Bad notes, alerts, blamed for VA deaths

November 1, 2013 in Medical Technology

Three recent deaths at the Memphis VA Medical Center emergency department could probably have been prevented with better communication, digital documentation and better layout of the emergency department, according to an investigation by the Veterans Administration Inspector General.

After receiving an anonymous complaint describing potential inadequate care incidents at the Memphis VA Medical Center’s 22 bed ED, the VA Office of the Inspector General reviewed committee minutes, relevant documents, and the electronic health records of the patients, and largely substantiated the claims, finding physicians missing nurse notes and EHR alerts, and a poor ED design leaving some patients only partly monitored.

One patient came to the ER complaining of back and neck pain and confirmed an aspirin allergy with a nurse upon arrival, but the physician reviewing the patient three hours later hand-wrote on paper an order for the aspirin-containing anti-inflammatory drug ketorolac, missing an alert that would have noted a contraindication and bypassing the medical center’s policy of digital documentation.

[See also: Healthgrades ratings tied to death risks.]

The OIG found that ED staff also missed an alert, or an alert never went off, for the second patient, who came into the ED complaining of severe back pain. Soon after receiving a combination of narcotics, sedatives and tranquilizers, s/he developed low oxygen levels, became unresponsive and died in a coma 13 days later, according to the OIG report.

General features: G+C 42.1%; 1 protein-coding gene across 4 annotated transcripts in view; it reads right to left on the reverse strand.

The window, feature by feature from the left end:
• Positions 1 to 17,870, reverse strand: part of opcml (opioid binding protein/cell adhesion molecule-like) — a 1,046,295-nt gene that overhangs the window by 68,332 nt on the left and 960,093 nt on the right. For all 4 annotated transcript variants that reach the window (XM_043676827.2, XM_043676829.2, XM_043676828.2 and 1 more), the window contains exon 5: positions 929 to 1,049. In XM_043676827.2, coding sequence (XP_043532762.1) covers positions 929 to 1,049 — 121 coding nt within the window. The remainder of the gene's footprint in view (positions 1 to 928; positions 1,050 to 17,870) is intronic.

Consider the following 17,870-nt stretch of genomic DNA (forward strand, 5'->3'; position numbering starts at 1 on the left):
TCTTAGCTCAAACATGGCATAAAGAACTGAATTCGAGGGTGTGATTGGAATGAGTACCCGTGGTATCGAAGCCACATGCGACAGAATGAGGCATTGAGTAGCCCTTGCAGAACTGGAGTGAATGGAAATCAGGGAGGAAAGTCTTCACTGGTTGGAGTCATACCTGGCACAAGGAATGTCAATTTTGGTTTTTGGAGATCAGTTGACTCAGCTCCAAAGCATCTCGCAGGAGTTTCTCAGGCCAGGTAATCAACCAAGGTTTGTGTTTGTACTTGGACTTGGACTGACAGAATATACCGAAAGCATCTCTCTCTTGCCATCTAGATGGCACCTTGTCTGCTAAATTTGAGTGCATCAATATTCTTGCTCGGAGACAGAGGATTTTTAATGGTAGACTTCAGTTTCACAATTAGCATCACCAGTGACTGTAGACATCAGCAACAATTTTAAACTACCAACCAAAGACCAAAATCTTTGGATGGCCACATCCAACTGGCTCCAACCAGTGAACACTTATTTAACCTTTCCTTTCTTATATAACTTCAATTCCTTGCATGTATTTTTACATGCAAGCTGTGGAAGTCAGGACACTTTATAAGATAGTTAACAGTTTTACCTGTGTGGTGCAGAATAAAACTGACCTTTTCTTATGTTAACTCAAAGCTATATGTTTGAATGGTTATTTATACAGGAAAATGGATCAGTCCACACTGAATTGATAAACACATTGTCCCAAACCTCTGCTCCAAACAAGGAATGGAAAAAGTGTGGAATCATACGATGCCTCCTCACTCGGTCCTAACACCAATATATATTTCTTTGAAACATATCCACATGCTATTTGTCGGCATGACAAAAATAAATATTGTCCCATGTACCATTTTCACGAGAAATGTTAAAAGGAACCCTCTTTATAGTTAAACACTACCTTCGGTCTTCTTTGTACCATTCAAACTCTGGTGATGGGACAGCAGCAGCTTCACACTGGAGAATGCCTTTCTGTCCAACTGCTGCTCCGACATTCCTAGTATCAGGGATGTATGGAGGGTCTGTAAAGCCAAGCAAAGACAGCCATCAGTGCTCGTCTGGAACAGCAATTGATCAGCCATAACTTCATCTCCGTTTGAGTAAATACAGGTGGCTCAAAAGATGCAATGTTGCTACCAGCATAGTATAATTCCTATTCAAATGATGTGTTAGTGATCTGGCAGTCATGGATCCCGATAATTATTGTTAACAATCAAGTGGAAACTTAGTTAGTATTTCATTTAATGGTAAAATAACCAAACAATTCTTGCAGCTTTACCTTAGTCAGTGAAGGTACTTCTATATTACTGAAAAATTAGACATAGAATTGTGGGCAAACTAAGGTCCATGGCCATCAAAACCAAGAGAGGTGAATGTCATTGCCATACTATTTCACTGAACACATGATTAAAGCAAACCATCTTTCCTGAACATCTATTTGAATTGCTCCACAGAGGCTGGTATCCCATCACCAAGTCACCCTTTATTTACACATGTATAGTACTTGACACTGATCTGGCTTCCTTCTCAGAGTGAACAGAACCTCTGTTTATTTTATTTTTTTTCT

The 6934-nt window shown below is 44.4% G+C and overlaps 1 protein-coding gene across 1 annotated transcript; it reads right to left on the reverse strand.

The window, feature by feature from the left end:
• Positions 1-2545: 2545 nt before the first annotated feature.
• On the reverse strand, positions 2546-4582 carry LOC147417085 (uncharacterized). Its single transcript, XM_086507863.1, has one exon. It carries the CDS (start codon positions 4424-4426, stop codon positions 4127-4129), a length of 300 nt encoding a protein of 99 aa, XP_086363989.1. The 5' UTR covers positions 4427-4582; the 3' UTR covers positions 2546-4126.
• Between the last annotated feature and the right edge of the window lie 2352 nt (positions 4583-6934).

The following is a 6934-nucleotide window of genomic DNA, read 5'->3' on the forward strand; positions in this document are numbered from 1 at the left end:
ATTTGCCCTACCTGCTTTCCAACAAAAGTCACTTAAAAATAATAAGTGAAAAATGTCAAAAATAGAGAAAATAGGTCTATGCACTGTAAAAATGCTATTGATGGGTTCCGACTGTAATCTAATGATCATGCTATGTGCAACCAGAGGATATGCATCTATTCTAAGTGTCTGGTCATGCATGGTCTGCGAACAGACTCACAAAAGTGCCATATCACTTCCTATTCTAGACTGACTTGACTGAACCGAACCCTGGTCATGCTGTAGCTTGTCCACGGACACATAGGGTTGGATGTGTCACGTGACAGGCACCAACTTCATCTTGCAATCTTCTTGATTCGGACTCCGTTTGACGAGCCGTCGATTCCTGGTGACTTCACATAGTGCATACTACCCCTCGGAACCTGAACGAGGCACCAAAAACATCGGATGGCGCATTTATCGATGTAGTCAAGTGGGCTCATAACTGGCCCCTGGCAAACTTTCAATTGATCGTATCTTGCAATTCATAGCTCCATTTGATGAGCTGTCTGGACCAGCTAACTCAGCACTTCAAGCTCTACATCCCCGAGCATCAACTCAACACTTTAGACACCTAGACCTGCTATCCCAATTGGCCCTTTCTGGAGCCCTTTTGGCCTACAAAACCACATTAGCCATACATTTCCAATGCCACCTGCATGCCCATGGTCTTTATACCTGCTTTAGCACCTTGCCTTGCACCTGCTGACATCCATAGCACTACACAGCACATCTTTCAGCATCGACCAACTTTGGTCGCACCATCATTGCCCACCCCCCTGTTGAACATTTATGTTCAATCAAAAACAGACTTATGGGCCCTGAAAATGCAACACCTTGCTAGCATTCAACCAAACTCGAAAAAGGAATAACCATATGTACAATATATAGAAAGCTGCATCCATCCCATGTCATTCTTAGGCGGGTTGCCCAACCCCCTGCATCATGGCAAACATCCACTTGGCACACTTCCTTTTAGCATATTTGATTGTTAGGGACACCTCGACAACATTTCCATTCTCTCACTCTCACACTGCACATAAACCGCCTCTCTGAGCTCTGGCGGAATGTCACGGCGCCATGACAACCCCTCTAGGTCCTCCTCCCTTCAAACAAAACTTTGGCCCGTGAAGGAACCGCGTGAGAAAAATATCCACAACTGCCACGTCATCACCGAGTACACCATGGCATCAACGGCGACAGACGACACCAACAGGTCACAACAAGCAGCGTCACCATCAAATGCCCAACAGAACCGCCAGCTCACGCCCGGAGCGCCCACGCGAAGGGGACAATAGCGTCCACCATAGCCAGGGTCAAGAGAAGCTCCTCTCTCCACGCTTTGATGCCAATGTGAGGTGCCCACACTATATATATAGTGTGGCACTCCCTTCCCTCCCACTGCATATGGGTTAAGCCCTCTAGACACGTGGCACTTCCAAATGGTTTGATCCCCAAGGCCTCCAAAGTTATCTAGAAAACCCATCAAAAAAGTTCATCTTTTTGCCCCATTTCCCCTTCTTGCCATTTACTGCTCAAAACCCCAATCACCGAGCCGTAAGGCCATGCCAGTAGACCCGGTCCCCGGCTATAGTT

Located in a less-urgent Level 2 ED bed that did not stream data on patient vital signs, electrocardiograms and oxygen levels to the central monitoring system, the patient’s portable oxygen saturation monitor may have beeped an alert and staff did not hear it, or the device may have slipped off the patient’s finger, according to the OIG’s investigation.

[See also: Commonwealth shows ‘stark’ care divide.]

The problem could also have stemmed from the device not working. A later review by Memphis VA Medical Center staff found that the oxygen monitor had stopped recording data about 40 minutes before the patient was found, almost immediately after receiving the medication, although the monitor proved to work consistently in tests.

Either way, when an RN checked in 45 minutes after the medication was administered, the patient was already unresponsive and not breathing.

In all of the cases, the OIG found that some nursing staff lacking competencies validated for ED-specific skills, and, especially in the case of the second patient, raised concerns over the facility’s ED layout design — an issue identified as a risk during a prior inspection.

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